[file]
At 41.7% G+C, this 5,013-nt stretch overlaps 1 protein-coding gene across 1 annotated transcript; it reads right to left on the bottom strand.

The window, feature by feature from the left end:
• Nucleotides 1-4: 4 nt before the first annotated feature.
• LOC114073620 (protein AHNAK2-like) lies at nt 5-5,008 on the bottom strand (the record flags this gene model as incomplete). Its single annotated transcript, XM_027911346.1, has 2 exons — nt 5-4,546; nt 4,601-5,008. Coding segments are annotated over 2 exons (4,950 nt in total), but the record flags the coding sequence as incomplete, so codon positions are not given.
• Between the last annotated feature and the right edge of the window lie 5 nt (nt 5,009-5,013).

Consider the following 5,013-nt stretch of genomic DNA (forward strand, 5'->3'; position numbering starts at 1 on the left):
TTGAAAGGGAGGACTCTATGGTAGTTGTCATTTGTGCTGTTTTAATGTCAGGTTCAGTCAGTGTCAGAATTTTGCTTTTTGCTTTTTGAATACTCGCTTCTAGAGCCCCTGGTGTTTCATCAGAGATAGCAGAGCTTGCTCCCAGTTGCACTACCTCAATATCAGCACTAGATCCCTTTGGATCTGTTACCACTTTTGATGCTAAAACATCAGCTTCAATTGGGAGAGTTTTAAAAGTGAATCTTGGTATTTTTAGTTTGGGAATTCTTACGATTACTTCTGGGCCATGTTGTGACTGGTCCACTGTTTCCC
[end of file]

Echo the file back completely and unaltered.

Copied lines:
At 41.7% G+C, this 5,013-nt stretch overlaps 1 protein-coding gene across 1 annotated transcript; it reads right to left on the bottom strand.

The window, feature by feature from the left end:
• Nucleotides 1-4: 4 nt before the first annotated feature.
• LOC114073620 (protein AHNAK2-like) lies at nt 5-5,008 on the bottom strand (the record flags this gene model as incomplete). Its single annotated transcript, XM_027911346.1, has 2 exons — nt 5-4,546; nt 4,601-5,008. Coding segments are annotated over 2 exons (4,950 nt in total), but the record flags the coding sequence as incomplete, so codon positions are not given.
• Between the last annotated feature and the right edge of the window lie 5 nt (nt 5,009-5,013).

Consider the following 5,013-nt stretch of genomic DNA (forward strand, 5'->3'; position numbering starts at 1 on the left):
TTGAAAGGGAGGACTCTATGGTAGTTGTCATTTGTGCTGTTTTAATGTCAGGTTCAGTCAGTGTCAGAATTTTGCTTTTTGCTTTTTGAATACTCGCTTCTAGAGCCCCTGGTGTTTCATCAGAGATAGCAGAGCTTGCTCCCAGTTGCACTACCTCAATATCAGCACTAGATCCCTTTGGATCTGTTACCACTTTTGATGCTAAAACATCAGCTTCAATTGGGAGAGTTTTAAAAGTGAATCTTGGTATTTTTAGTTTGGGAATTCTTACGATTACTTCTGGGCCATGTTGTGACTGGTCCACTGTTTCCC